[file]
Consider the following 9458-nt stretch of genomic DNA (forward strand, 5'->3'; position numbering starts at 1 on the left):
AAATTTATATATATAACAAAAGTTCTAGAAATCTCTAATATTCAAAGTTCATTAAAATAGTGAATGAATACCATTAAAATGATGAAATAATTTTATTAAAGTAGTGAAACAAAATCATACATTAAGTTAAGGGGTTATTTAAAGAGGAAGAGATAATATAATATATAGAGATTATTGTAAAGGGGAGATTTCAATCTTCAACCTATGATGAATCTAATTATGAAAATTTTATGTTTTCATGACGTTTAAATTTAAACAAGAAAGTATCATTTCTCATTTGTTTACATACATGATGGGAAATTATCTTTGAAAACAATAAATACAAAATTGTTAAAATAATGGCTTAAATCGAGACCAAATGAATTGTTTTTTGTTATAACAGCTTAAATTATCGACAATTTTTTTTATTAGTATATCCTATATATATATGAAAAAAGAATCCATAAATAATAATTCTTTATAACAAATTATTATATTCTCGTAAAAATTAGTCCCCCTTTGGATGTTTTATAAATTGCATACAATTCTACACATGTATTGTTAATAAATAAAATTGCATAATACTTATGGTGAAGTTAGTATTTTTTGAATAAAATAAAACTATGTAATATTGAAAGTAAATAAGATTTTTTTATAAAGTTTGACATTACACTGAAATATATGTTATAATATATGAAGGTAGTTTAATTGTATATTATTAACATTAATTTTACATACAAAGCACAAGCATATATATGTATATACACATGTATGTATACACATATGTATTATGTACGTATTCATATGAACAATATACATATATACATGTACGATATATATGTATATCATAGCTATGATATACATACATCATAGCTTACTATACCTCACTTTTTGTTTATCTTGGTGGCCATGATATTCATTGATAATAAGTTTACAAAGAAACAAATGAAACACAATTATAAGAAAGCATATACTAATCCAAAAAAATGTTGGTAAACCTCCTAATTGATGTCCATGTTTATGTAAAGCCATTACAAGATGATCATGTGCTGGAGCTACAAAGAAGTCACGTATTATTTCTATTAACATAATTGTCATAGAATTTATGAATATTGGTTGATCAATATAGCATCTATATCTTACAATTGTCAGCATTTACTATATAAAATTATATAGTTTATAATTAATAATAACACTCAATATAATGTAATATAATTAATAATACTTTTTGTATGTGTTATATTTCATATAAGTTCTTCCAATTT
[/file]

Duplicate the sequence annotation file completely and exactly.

Consider the following 9458-nt stretch of genomic DNA (forward strand, 5'->3'; position numbering starts at 1 on the left):
AAATTTATATATATAACAAAAGTTCTAGAAATCTCTAATATTCAAAGTTCATTAAAATAGTGAATGAATACCATTAAAATGATGAAATAATTTTATTAAAGTAGTGAAACAAAATCATACATTAAGTTAAGGGGTTATTTAAAGAGGAAGAGATAATATAATATATAGAGATTATTGTAAAGGGGAGATTTCAATCTTCAACCTATGATGAATCTAATTATGAAAATTTTATGTTTTCATGACGTTTAAATTTAAACAAGAAAGTATCATTTCTCATTTGTTTACATACATGATGGGAAATTATCTTTGAAAACAATAAATACAAAATTGTTAAAATAATGGCTTAAATCGAGACCAAATGAATTGTTTTTTGTTATAACAGCTTAAATTATCGACAATTTTTTTTATTAGTATATCCTATATATATATGAAAAAAGAATCCATAAATAATAATTCTTTATAACAAATTATTATATTCTCGTAAAAATTAGTCCCCCTTTGGATGTTTTATAAATTGCATACAATTCTACACATGTATTGTTAATAAATAAAATTGCATAATACTTATGGTGAAGTTAGTATTTTTTGAATAAAATAAAACTATGTAATATTGAAAGTAAATAAGATTTTTTTATAAAGTTTGACATTACACTGAAATATATGTTATAATATATGAAGGTAGTTTAATTGTATATTATTAACATTAATTTTACATACAAAGCACAAGCATATATATGTATATACACATGTATGTATACACATATGTATTATGTACGTATTCATATGAACAATATACATATATACATGTACGATATATATGTATATCATAGCTATGATATACATACATCATAGCTTACTATACCTCACTTTTTGTTTATCTTGGTGGCCATGATATTCATTGATAATAAGTTTACAAAGAAACAAATGAAACACAATTATAAGAAAGCATATACTAATCCAAAAAAATGTTGGTAAACCTCCTAATTGATGTCCATGTTTATGTAAAGCCATTACAAGATGATCATGTGCTGGAGCTACAAAGAAGTCACGTATTATTTCTATTAACATAATTGTCATAGAATTTATGAATATTGGTTGATCAATATAGCATCTATATCTTACAATTGTCAGCATTTACTATATAAAATTATATAGTTTATAATTAATAATAACACTCAATATAATGTAATATAATTAATAATACTTTTTGTATGTGTTATATTTCATATAAGTTCTTCCAATTT